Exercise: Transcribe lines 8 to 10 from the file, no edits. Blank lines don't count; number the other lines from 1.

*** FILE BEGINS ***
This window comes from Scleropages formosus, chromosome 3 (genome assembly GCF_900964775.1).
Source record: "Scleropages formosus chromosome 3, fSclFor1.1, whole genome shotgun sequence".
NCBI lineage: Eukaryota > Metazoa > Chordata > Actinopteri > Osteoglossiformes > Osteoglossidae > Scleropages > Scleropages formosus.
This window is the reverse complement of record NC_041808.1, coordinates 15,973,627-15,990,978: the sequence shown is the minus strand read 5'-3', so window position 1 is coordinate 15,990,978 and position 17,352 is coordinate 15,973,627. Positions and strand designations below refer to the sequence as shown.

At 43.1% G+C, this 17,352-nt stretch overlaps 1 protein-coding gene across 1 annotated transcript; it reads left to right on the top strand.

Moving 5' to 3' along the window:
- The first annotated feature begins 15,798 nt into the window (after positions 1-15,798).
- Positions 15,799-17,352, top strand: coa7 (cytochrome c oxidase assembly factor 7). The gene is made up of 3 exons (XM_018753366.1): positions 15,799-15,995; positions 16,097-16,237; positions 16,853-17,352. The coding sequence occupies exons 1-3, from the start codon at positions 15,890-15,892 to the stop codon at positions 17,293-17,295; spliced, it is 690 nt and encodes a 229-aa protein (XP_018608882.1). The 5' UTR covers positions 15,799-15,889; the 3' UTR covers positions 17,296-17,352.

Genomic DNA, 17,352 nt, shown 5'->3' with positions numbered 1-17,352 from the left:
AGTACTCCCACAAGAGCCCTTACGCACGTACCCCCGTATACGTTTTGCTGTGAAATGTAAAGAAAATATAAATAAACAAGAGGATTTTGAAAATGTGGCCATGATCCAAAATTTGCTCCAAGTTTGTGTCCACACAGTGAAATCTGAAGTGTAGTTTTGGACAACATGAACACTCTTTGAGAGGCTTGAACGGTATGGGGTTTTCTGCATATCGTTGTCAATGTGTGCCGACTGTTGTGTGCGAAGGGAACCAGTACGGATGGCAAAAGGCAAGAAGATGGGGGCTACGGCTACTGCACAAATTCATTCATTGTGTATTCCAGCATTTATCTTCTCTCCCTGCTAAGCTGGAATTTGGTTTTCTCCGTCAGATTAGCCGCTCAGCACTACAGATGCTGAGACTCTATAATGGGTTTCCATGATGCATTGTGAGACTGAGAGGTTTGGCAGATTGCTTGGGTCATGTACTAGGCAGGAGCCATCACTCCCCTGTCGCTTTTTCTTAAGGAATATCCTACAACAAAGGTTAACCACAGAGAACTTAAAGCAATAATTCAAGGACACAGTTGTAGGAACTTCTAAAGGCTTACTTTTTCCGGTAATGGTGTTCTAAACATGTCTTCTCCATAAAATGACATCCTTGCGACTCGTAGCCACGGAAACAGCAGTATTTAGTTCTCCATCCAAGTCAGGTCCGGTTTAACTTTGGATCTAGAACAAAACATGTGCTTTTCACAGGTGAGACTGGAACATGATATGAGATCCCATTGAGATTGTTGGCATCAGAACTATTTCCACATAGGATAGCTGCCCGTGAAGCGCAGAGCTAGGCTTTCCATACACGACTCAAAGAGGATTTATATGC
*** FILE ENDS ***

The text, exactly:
- Positions 15,799-17,352, top strand: coa7 (cytochrome c oxidase assembly factor 7). The gene is made up of 3 exons (XM_018753366.1): positions 15,799-15,995; positions 16,097-16,237; positions 16,853-17,352. The coding sequence occupies exons 1-3, from the start codon at positions 15,890-15,892 to the stop codon at positions 17,293-17,295; spliced, it is 690 nt and encodes a 229-aa protein (XP_018608882.1). The 5' UTR covers positions 15,799-15,889; the 3' UTR covers positions 17,296-17,352.

Genomic DNA, 17,352 nt, shown 5'->3' with positions numbered 1-17,352 from the left:
AGTACTCCCACAAGAGCCCTTACGCACGTACCCCCGTATACGTTTTGCTGTGAAATGTAAAGAAAATATAAATAAACAAGAGGATTTTGAAAATGTGGCCATGATCCAAAATTTGCTCCAAGTTTGTGTCCACACAGTGAAATCTGAAGTGTAGTTTTGGACAACATGAACACTCTTTGAGAGGCTTGAACGGTATGGGGTTTTCTGCATATCGTTGTCAATGTGTGCCGACTGTTGTGTGCGAAGGGAACCAGTACGGATGGCAAAAGGCAAGAAGATGGGGGCTACGGCTACTGCACAAATTCATTCATTGTGTATTCCAGCATTTATCTTCTCTCCCTGCTAAGCTGGAATTTGGTTTTCTCCGTCAGATTAGCCGCTCAGCACTACAGATGCTGAGACTCTATAATGGGTTTCCATGATGCATTGTGAGACTGAGAGGTTTGGCAGATTGCTTGGGTCATGTACTAGGCAGGAGCCATCACTCCCCTGTCGCTTTTTCTTAAGGAATATCCTACAACAAAGGTTAACCACAGAGAACTTAAAGCAATAATTCAAGGACACAGTTGTAGGAACTTCTAAAGGCTTACTTTTTCCGGTAATGGTGTTCTAAACATGTCTTCTCCATAAAATGACATCCTTGCGACTCGTAGCCACGGAAACAGCAGTATTTAGTTCTCCATCCAAGTCAGGTCCGGTTTAACTTTGGATCTAGAACAAAACATGTGCTTTTCACAGGTGAGACTGGAACATGATATGAGATCCCATTGAGATTGTTGGCATCAGAACTATTTCCACATAGGATAGCTGCCCGTGAAGCGCAGAGCTAGGCTTTCCATACACGACTCAAAGAGGATTTATATGC